Katharine Wheeler from WWDN, recently took a trip to Vestfold in Norway with Martin O’Neil, Artistic Director with The Stove Network, to share their knowledge and insights on community-embedded work.
The Norway visit provided an understanding of how different creative practices can be adapted across different cultures can create positive change and growth through What We Do Now in Dumfries & Galloway.
The trip highlighted the various ways the exchange of ideas help bolster innovation and learning in creative and collaborative ways.
We caught up with Katharine to chat about the visit!
You can read Martin’s update here.
What was the background to your Norwegian trip?
I first walked into Vestfold Kunstsenter in Tonsberg as part of a research trip for the first project I ever led for The Stove back in 2017 – Our Norwegian Story – which explored our historical connections through WWII. What seemed like an unlikely connection at first, we are community-led working with art workers in the broadest possible way, they are a gallery and the representational body and support for visual artists and craft makers in Vestfold, has grown into a valuable and treasured exchange of knowledge and learning.
Jump forward 6 years and that friendship has weathered three changes in directorship for Vestfold Kunstsenter, all bringing with them a unique perspective on the value of our ongoing exchange. I have to admit this has sometime baffled me, Norway invest in their arts in a way that is enviable here in Scotland, programmes like their Cultural Rucksack ensure that all school children have access to high quality arts engagement and their funding seems more plentiful and longer-term. Our work can be chaotic, messy, without a defined output. Theirs seems cleaner, operating within more considered structures of support.
However, to draw on comments from Johanne Birkeland, current director of Vestfold Kunstsenter, when she visited Dumfries for our kNOw One Place creative placemaking Forum (Sept 2022) there is a motivation amongst many arts practitioners here to rally behind a common cause that she finds inspiring. The spirit of activism runs deep in what many of us do here, maybe it is born of more adversity, but there is something strong that motivates the arts here towards social change that Scotland is a leader on globally.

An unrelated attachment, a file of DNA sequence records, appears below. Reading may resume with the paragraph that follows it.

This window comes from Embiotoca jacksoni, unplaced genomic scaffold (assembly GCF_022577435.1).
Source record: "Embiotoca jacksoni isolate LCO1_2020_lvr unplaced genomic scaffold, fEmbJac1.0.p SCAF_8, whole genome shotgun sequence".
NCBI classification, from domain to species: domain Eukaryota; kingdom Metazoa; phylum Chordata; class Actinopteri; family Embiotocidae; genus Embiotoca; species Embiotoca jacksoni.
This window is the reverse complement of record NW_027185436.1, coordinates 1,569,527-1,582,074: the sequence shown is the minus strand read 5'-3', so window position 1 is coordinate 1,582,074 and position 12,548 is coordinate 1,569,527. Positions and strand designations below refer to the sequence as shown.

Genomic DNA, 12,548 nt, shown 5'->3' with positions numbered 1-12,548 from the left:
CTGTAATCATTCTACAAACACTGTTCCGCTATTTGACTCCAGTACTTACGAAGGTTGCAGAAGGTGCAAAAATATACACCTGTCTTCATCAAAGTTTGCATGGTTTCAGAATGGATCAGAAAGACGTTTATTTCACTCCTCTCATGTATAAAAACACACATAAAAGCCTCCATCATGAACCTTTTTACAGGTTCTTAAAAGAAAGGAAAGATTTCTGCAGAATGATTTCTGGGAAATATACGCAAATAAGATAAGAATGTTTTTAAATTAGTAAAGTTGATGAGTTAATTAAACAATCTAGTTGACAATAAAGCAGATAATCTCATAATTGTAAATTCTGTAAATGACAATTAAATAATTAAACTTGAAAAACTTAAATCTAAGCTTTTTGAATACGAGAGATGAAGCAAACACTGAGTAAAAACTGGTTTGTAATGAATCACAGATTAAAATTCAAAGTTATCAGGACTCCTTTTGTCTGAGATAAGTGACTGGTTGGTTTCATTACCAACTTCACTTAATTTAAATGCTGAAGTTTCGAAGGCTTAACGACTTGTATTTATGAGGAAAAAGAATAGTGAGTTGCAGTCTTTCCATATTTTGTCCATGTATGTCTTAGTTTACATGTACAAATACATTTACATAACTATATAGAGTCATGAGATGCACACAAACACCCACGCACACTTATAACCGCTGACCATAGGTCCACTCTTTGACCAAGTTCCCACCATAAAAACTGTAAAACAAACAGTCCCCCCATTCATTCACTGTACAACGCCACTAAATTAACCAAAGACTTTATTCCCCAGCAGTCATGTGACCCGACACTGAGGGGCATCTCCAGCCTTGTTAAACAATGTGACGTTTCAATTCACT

We have found commonality in our belief that arts and culture have its deepest impact when it operates across society, across sectors, outside of silos and within communities. Our exchange has become about sharing our experiences on how to foster and nurture the creative ecology of our places and encourage deeper work between artists, communities, and other sectors.
What unique insights did you gather in Norway for WWDN?
Most recently we have started working with local artists Eirin Støen and Nina Heum of Sirene project in Larvik. Sirene is a public space project whose ambitions were to build working connections between public space, local development plans and Larvik’s creative community. Most visibly they took over a public space in Larvik, supporting new activities, use and engagement as a conversation starter with local people and politicians about the future of Larvik’s creative ecology. Larvik today, is a post-industrial sea town on the lower coast of Norway that is not too much larger than our hometown here in Dumfries, 40 000 or there abouts. It is investing heavily in tech, attracting new business and luxury housing, and lies the risk of being fragmented from its resident communities.
What was most interesting during our recent visit this September were just how similar the challenges we face in our work are. In encouraging more exploratory and embedded work with creative practitioners as part of developing ideas for our places, in supporting the collaboration this work requires between artists and other sectors, in long-term imaginative thinking and investment in those processes by local authorities and other investment bodies toward deeper community benefit.
When sharing the sense of smallness that can be felt in face of the huge systems of decision-making and investment our time together rekindled ideas, small acts that can be done to model big change.
How will this collaboration help creative placemaking in D&G, and how does it shape WWDN’s future?
Modelling change is not only about what we do in our own places but in looking to what has already been achieved or done in others and learning from those examples. Our exchange with our Norwegian friends allows us to eco activity in two different but similar places, to see what works and what doesn’t within slightly different contexts, and draw comparisons to grow our understanding of creative placemaking practice. For the What We Do Now network it also allows us to develop exchange opportunities for members to work with and learn together with our partners in Norway through commissions and shared activities and events.
Reflecting on the journey, what was a standout moment of the trip?
As always taking time away from deadlines can feel, and in many ways is, a luxury in our line of work. But if we are to think wider and bolder, be proud and ambitious, about the creative ecology we are part of growing here in Dumfries and Galloway through What We Do Now we need to build connections outwards as well as within.